Sam Sidhu: Sure. So, I’ll first address sort of more the external facing investor metrics. Then I’ll talk a little bit about how, you know, I try to manage the business, you know, from a reporting perspective internally. From an external perspective, at the end of the day, you know, tangible book value creation in the banking industry is incredibly important, but it’s really a byproduct of earnings growth and earnings power and sound credit management, protecting that book. So what we did in PPP really helped accelerate, we will have probably doubled our book value over a two year period through our efforts in tremendous earnings growth, you know, plus, you know, plus the PPP revenue, which was you know, which is approaching, you know, about plus or minus 400 million of pretax revenue, you know, that we generated through that effort through a combination of origination fee, you know, plus interest income.

Now what’s interesting about customers bank from an investor perspective is we were undervalued going into the pandemic. Now, the reasons for undervaluation where we had stopped growth while we were divesting a FinTech, which we divested earlier this year in January, Bank Global Technologies, which is now publicly listed. And with no ownership by Customers Bank today as well as Capital. And we were operating at lower than peer capital levels, but we had lower than peer credit risk. And like, for example, our mortgage warehouse business, self-liquidating in every couple of weeks. So, you didn’t necessarily need to have as much capital allocated towards in a no credit risk type business, nothing really goes wrong within a couple of weeks of owning, you know, a mortgage. Nonetheless, you know, we listen to our investors, and we built the capital, and you know, and we divested bank mobile.

And I think that that has really resulted in tremendous stock run for Customers Bank where, you know, up 200% year to date, it’s actually 400% if you look at since Q3 of last year. So, over a year which is incredible, but we still have a little bit of a Delta to go. So, to answer your question, a couple of things that I focus on are also priced to earnings multiple from evaluation perspective of our future years. So, spending a lot of time with the investment community and the analyst community and help them understand the levers for growth as a CEO of a publicly traded company, you don’t want to necessarily be in the habit of giving quarterly an annual EPS guidance. It means that there’s not enough understanding of your core business and how you’re running it.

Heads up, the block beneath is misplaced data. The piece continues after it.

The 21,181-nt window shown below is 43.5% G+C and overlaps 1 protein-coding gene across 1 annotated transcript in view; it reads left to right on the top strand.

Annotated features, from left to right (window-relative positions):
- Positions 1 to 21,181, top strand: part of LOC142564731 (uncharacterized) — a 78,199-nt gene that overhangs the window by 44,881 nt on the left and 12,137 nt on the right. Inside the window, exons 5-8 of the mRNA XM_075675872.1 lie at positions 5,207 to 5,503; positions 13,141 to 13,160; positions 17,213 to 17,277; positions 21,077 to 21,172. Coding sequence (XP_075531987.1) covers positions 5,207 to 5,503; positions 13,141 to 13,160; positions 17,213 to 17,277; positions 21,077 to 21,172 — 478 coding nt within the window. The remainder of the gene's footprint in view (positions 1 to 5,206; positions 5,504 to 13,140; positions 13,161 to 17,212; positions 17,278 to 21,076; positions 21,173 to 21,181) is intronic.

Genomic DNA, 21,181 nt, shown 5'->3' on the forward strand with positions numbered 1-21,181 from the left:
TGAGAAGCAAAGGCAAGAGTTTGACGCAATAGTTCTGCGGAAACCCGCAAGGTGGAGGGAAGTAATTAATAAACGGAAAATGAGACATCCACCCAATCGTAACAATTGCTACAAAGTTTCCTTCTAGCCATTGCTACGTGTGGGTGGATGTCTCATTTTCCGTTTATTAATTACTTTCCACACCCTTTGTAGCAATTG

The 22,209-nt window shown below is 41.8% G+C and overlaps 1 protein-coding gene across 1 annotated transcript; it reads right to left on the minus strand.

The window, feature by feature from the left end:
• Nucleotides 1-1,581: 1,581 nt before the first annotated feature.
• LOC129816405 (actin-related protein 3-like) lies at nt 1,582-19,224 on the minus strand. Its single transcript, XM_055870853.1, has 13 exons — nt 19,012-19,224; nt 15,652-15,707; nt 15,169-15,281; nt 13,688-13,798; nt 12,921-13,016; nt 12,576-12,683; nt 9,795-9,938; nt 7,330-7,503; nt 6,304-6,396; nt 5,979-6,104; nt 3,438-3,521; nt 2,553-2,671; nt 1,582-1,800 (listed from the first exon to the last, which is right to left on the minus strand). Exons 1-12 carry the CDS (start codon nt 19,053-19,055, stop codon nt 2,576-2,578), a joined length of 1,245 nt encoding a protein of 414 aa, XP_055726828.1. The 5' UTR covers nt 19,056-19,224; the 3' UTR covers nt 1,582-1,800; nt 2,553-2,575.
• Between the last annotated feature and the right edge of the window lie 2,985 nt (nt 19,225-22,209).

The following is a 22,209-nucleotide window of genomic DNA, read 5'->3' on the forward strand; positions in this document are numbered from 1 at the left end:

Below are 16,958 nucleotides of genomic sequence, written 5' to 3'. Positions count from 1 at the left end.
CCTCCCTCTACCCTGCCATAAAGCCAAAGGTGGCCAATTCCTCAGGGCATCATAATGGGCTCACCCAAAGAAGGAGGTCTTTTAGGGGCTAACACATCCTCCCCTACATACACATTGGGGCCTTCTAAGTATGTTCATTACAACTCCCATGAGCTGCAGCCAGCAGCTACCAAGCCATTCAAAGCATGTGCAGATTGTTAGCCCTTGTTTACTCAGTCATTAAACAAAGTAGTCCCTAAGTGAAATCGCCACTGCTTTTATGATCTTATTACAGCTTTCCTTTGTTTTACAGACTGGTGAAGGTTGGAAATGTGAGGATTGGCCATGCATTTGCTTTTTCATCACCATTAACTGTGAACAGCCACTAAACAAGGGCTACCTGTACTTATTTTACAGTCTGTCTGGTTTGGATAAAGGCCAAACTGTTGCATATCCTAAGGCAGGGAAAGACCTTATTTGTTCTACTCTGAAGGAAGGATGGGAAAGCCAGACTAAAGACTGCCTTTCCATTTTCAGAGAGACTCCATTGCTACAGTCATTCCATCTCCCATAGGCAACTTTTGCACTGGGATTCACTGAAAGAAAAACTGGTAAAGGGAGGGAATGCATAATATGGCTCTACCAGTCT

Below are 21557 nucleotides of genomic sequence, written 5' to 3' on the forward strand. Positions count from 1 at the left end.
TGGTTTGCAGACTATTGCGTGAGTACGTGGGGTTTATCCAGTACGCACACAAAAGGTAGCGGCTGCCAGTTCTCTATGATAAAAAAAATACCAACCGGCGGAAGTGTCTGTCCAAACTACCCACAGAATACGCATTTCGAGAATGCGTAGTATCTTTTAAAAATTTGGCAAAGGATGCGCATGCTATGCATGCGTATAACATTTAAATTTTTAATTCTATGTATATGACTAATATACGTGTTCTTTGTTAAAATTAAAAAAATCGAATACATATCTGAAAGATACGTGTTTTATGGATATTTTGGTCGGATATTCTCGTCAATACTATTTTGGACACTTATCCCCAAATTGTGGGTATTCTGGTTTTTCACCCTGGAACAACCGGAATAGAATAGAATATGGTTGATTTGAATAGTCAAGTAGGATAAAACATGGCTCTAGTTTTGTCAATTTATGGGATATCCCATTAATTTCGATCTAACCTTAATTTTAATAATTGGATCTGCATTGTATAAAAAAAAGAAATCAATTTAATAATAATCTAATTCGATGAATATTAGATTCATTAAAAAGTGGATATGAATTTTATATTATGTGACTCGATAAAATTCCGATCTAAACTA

But I do think in this transition period, the bank has really transformed. It is very important to help people understand the investment or lack thereof that you’re making, that you’ve already made, that they’re enjoying the benefit of as well as the earnings power and operating leverage that you have in the business. That’s the way that we try to think about it from evaluation perspective. Now, what I think is interesting and differentiated at Customers Bank, especially a bank of our size is, we believe in using a lot of the tools that we have, whether it’s the data warehouse, the analytics that on top of it or Salesforce is, you know, allowing the management to have access to real time data, real time, not, you know, the daily report that comes every day or a monthly report that comes two weeks after the month, truly at your fingertips access to data that goes not just the CFO CEO level data, but the head of Pennsylvania and you know data to help drive their community bank for deposit growth and loan generation.